Document Type

Wildlife Management

Publication Date



Historically, deer managers have concentrated on increasing deer populations by protecting antlerless deer from harvest. This approach helped restore deer populations from all-time lows in the early 1900s. Presently, the deer population in North America exceeds 30 million. Although deer populations may be low in some areas (e.g., the southern Appalachian region of east Tennessee and western North Carolina), deer herds are well established over most of their range and, in fact, are overpopulated in many areas. Today, progressive managers concentrate on improving herd quality where deer populations are established.

Quality deer management (QDM) is a strategy and philosophy that involves managing deer herds in a biologically and socially sound manner within existing habitat conditions. Simply put, QDM is sound deer management. QDM is not trophy deer management, where emphasis is placed on producing bucks with antlers large enough to qualify for the Boone and Crockett (B&C) Record Book. Also, QDM is not just about shooting does. QDM encourages active participation in an antlerless deer harvest where appropriate and advocates the protection of young bucks. The recommended antlerless harvest should be determined by deer density, sex ratio, habitat conditions and landowner objectives. Hunters practicing QDM, in essence, become managers by improving the age structure (allowing yearling bucks to survive to maturity) and sex ratio (harvesting adequate numbers of does), managing the habitat and keeping detailed records on deer observed and killed.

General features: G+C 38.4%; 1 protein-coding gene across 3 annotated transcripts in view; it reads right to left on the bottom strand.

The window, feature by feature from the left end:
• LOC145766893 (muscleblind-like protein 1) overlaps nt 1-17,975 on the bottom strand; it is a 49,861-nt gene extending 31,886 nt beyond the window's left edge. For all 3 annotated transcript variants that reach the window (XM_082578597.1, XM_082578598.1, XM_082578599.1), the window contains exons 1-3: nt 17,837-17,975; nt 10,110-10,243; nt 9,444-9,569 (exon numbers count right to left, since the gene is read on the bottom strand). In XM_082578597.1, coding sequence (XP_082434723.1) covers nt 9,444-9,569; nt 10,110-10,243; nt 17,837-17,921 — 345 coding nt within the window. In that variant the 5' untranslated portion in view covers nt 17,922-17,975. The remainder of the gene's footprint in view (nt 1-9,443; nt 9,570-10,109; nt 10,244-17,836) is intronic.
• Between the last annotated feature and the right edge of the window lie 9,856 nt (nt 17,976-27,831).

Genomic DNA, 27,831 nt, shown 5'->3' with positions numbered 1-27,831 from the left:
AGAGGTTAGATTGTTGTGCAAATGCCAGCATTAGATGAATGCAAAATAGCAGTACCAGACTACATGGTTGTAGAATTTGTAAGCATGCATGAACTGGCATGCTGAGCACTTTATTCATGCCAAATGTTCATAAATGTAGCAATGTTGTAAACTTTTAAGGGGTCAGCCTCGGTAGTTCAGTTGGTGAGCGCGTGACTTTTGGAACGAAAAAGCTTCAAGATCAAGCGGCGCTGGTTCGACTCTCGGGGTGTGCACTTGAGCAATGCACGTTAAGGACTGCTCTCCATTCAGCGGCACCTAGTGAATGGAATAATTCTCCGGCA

It is also important to realize QDM is not about putting a “monster buck” behind every tree. Further, practicing QDM will not necessarily make the deer on your property look like those from Alberta, Wisconsin, Illinois, or south Texas. Every area has its own limitations, from the genetic makeup of the deer herd to soil fertility to land-use practices (with many others in between). As a hunter/landowner interested in managing deer, you must realize these limitations and concentrate on allowing the deer herd in your area reach its potential, without unrealistic expectations. Managing a deer herd is complex and influenced by many factors, many of which are not fully understood. Nonetheless, there are three factors that greatly influence a deer management program: age, nutrition and genetics.

Publication Number

PB1643-2M-8/03 E12-4915-00-002-04

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